Reflectivity data (Fig. 5b) indicated the complex remained fairly well defined at 0303 UTC, with the RIN containing reflectivity values of less than 15 dBZ. Just to the north of the bowing segment over northern Caddo Parish, there was some hint of an inflow notch developing on the southeast flank of an area where a comma head echo may have been trying to form. However, storm-relative velocity data for the time (not shown) indicated little in the way of rotation.
Base velocity data (Fig. 5d) showed significant weakening over previous volume scans with only a small area of 36 to 49 kt inbound velocity still intact, and no 50- to 63-kt inbound velocities indicated; however, it was just shortly after this time (0308 UTC) that a report of a 57-kt gust was received from northern Caddo Parish. Hence, rather than an indication of an actual decrease in the wind, this diminishing trend was likely attributable to the fact that the area of strong winds was now nearly due north of the radar site, and the actual wind was more perpendicular to the beam, resulting in less of the total wind vector being measured by the radar.
Weakening of the overall complex was clearly evident, however, 10 min later at 0313 UTC (not shown). Although the RIN could still be discerned--and in fact a second RIN may have developed to the west of the original RIN--neither feature was particularly well defined, and the bowing segment and LEWP configuration had definitely become less impressive. This trend continued over the ensuing 15 min to 30 min, and no severe weather was reported in NWSO Shreveport's local storm reports from this particular complex between 0308 UTC and 0400 UTC.
Several implications for the warning process can be derived from this case. First, radar data from 0228 to 0248 UTC show just how rapidly storms can change from fairly routine in nature to a classic bow echo/LEWP-type structure. In a case such as this where the synoptic pattern was clearly favorable for bow echo development, the radar operator must be especially aware of the possibility of such rapid development.
The actual bow echo development in this case seems to have been preceded by the development of the RIN and a large area of 36- to 49-kt inbound velocities. Such precursors can be an early warning sign to the radar operator of impending bow echo development, but only if the operator has a good feel for the synoptic and mesoscale environment and the type of development that the environment favors. The critical role that knowledge of the environment plays in the warning process cannot be stressed enough.
Once the bow echo develops, the warning decision often becomes easier. However, it must be noted that in this event the strong inbound base velocity weakened even while the bow echo was becoming increasingly well defined, and a report of a severe wind gust was being received. This was likely due to the angle between the actual wind and the radar beam becoming more perpendicular. Radar operators must be aware of this process taking place as storms change their position relative to the RDA, and may want to rely more on reflectivity pattern than on velocity data when this phenomenon is observed.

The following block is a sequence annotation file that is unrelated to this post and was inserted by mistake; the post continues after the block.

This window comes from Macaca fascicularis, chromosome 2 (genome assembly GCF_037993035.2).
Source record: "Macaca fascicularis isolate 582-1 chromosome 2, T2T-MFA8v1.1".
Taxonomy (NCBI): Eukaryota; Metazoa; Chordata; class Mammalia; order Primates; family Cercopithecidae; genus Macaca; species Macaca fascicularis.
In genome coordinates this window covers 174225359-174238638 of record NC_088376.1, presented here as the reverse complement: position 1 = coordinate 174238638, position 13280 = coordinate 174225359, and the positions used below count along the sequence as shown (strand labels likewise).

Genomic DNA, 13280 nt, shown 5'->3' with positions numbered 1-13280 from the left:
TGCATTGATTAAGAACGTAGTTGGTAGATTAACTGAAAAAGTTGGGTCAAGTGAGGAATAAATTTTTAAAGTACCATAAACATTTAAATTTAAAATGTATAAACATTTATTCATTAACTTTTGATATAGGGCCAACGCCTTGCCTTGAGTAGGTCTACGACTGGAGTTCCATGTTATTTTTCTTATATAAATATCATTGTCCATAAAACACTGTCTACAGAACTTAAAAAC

Finally, VILs were quite unimpressive throughout this event. This may have been at least partially due to higher elevations of the storms lying in the "cone of silence," especially once the line moved into Caddo Parish, Louisiana. In addition to the possible role the "cone of silence" played, Johns (1993) has discussed that objective reflectivity-based severe weather criteria often fail during low instability dynamic bow echo events. Others (for example, Pfost and Gerard 1996) seem to indicate this can be the case even in dynamic bow echo events in which greater instability exists. In situations such as this, reflectivity patterns are usually much more important than the height of the high reflectivity or the VIL.
Johns, R.H., 1993: Meteorological conditions associated with bow echo development in convective storms. Wea. and Forecasting, 8, 294-299.
Pfost, R.L. and A.E. Gerard, 1996: "Bookend vortex" induced tornadoes along the Natchez Trace. Wea. and Forecasting (accepted for publication).
Przybylinski, R.W., 1995: The bow echo: Observations, numerical simulations, and severe weather detection methods. Wea. and Forecasting, 10, 203-218.
Fig. 1. Synoptic composite chart for 0000 UTC September 21, 1996. Surface cold front indicated, along with positions of upper-level low (L), mid-level trough (dashed), and location and strength of 500 mb wind maximum (arrow).
Fig. 2. 0000 UTC September 21, 1996 upper-air sounding for Shreveport. Trace in upper left corner is vertical profile of theta-e.
Fig. 3. 0000 UTC September 21, 1996 hodograph for Shreveport. Winds are in knots.
Fig. 4. 0.5o base reflectivity and base velocity from KSHV (Shreveport) WSR-88D for 0228 UTC (a, c) and 0238 UTC (b, d), September 21, 1996. Arrows indicate areas of low reflectivity (a and b) and high inbound velocities (c and d).
Fig. 5. Same as Fig. 4, except for 0248 UTC (a, c) and 0303 UTC (b, d). Arrows point to rear inflow notches (a and b), and areas of high inbound velocities (c and d).